Located beyound the extruder is tooling 26 comprising a pair of dies 27 and 28, which are power operated by respective motors (not shown) to engage and retract from selected semi-cylindrical portions of the extruded tube, serving to outwardly deform or bell the portions of the tube which they engage. The portions of the freshly extruded, soft plastic tube engaged between the dies 27 and 28 are deformed into their respective forming cavities 27C and 28C by vacuum applied through a passageway 29 in die 28 from a vacuum chamber or pump connected to passageway 29 through a pipe 29P.
In FIG. 1C a portion 20' of a tubular extrusion 20, formed by the apparatus of FIG. 1, is outwardly deformed and a coating 20F of mastic or elastomeric material is shown applied to the inside surface of the deformed portion or a part thereof. When portion 20' is severed along its length to form selected lengths of pipe, which are belled at either or both ends, the mastic, sealant or elastomeric material coating the belled portions may be used to effect a fluid pressure seal between the pipe ends when they are assembled together or, if such coating is an adhesive or heat sealable plastic, may be used to secure the ends of the pipe together.
In FIG. 1A, a selected portion 20D of the outer stratum of the wall of a tube formed mainly of a first material 20A, is formed of a material other than that of which the main portion is formed. If 20A is formed of a rigid polymer, material 20D may comprise a more flexible polymer to permit bending the tube or to serve as a seal. If 20A is a flexible polymer, material 20D may comprise a more rigid polymer for supporting the extrusion along the length to which it is applied or for supporting an attachment such as a fitting.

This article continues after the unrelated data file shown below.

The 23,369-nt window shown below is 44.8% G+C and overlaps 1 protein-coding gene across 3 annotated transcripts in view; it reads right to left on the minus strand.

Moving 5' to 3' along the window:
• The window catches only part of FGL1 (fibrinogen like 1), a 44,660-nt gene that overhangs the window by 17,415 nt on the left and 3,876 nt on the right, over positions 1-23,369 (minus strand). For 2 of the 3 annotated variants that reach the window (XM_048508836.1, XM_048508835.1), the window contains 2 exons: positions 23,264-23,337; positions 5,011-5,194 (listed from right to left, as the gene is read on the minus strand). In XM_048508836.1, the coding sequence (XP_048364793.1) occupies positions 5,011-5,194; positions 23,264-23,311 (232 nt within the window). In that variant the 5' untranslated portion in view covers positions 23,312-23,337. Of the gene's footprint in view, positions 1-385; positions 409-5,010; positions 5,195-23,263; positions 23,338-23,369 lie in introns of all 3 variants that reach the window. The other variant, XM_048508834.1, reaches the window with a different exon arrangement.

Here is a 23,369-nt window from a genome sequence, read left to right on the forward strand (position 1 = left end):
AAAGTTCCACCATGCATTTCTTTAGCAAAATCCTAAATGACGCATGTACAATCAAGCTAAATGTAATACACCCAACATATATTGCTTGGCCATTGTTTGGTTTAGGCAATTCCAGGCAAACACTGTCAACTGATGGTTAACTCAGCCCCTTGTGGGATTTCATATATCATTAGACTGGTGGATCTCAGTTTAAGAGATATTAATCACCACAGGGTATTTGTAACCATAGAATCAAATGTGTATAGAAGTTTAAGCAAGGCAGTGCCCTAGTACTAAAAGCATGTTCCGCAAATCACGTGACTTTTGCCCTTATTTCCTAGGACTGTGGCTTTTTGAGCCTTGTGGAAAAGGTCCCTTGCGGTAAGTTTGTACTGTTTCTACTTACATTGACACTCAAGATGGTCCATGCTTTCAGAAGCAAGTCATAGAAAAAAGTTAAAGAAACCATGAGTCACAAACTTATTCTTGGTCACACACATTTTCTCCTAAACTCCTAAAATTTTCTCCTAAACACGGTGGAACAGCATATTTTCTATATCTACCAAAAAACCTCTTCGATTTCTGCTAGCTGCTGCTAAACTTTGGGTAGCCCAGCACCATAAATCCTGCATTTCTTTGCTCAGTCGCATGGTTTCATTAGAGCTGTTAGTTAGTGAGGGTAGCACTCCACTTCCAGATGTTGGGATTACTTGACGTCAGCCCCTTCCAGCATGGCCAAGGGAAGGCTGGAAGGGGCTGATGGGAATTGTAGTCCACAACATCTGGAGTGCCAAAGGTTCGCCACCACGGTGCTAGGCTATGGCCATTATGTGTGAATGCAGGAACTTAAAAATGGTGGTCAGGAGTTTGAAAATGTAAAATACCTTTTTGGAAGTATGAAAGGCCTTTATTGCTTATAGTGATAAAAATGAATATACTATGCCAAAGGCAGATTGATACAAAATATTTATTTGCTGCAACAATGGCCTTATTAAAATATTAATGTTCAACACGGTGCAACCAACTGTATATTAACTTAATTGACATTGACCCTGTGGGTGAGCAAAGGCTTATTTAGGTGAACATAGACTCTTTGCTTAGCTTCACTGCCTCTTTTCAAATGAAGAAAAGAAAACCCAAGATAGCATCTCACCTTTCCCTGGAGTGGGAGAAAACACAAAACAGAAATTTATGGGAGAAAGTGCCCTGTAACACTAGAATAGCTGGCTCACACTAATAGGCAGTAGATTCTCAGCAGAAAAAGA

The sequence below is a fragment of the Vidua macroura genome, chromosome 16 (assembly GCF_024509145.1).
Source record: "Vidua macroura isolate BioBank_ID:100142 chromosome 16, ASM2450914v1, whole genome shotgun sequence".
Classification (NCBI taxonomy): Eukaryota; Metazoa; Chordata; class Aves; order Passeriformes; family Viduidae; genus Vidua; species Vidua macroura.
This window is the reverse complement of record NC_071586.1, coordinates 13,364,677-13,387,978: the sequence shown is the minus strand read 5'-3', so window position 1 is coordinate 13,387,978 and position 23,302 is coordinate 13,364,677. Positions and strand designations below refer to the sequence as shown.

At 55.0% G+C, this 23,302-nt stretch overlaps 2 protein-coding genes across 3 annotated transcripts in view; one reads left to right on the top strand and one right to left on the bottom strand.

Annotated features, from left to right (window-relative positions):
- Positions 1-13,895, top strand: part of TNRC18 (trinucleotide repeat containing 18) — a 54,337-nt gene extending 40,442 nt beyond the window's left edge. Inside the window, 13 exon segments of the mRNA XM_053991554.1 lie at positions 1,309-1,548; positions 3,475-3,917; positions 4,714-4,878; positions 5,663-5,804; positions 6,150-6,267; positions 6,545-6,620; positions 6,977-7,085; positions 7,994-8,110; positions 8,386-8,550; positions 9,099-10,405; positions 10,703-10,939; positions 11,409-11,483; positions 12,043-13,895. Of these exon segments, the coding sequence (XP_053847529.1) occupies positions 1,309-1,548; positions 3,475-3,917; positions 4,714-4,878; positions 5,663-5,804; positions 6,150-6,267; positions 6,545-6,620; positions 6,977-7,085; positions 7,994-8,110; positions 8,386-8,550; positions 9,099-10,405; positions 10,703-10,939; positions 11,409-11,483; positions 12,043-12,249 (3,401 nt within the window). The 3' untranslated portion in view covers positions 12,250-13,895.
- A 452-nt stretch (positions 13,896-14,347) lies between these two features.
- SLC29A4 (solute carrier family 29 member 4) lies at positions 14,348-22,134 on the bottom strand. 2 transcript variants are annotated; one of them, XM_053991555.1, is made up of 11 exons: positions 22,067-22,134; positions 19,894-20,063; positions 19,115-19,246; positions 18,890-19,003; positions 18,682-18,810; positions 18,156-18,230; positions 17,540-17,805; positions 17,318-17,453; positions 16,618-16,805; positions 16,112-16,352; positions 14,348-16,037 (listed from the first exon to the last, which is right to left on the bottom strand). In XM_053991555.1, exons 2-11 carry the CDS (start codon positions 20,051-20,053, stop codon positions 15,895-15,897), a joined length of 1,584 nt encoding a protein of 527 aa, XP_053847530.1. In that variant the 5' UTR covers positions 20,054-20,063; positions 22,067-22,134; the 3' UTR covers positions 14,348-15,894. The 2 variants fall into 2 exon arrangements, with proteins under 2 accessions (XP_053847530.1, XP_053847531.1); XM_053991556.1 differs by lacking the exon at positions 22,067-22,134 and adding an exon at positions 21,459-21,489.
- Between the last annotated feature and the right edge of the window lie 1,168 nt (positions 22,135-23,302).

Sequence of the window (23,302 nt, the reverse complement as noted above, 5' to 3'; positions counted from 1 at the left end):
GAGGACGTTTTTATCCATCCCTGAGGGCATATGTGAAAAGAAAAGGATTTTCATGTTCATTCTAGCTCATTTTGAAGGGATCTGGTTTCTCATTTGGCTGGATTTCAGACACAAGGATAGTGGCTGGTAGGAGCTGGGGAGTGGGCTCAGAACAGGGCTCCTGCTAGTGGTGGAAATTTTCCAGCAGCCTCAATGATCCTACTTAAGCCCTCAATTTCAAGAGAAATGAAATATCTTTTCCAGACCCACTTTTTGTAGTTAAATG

FIG. 1B shows the extruded tube having a portion 20E of the inner stratum of the wall thereof formed of material coextruded with the main portion 20A through passageways 19 to the die cavity 19C in the mandrel so as to provide a substantially cylindrical formation of the tube wall, which may be flexible or more rigid than the polymer forming the remaining wall portion.
In FIG. 1D a coating 20C is applied to a selected portion of the exterior surface of the tube 20A by external tooling or spray means located beyond the die 14. A cylindrical formation 20F is molded against the outer surface of tube 20A by tooling similar to tool 26, which clamping engages selected portions of the extrusion 20A and injects molding material into the cavity formed by tool cavities 27C and 28C. It is noted that tooling 26 may be movable along a track to move at the same speed as the extrusion after it engages same and performs thereon as described.
The apparatus of FIGS. 1 and 2 or modified forms thereof may also be operated to provide extrusions, such as tubes, having selected portions which are entirely formed of a first material, such as a rigid polymer, and other portions interposed between the rigid polymer portions, which other portions are entirely formed of a flexible polymer such as rigid and flexible polyvinyl chlorides, high and low density polyethylenes or any combination of compatible polymers. FIG. 1E shows such a structure in which portions 20B of flexible polymer is interposed between and has the same tubular shape as portions 20A of a rigid polymer.
In FIG. 1F, an extruded tube formed by a modified form of the apparatus of FIGS. 1 and 2 has its major wall portion 20A made of a first rigid or flexible polymer and has one or more fin-like protruding portions formed integral therewith along one or more selected portions of the tube. The protrusions 20G may be more rigid or more flexible than the main portion 20A of the extrusion, may be of any suitable shape and may serve to retain a fitting, valve or joint to the extrusion or to hold the extrusion by fastening it to a support.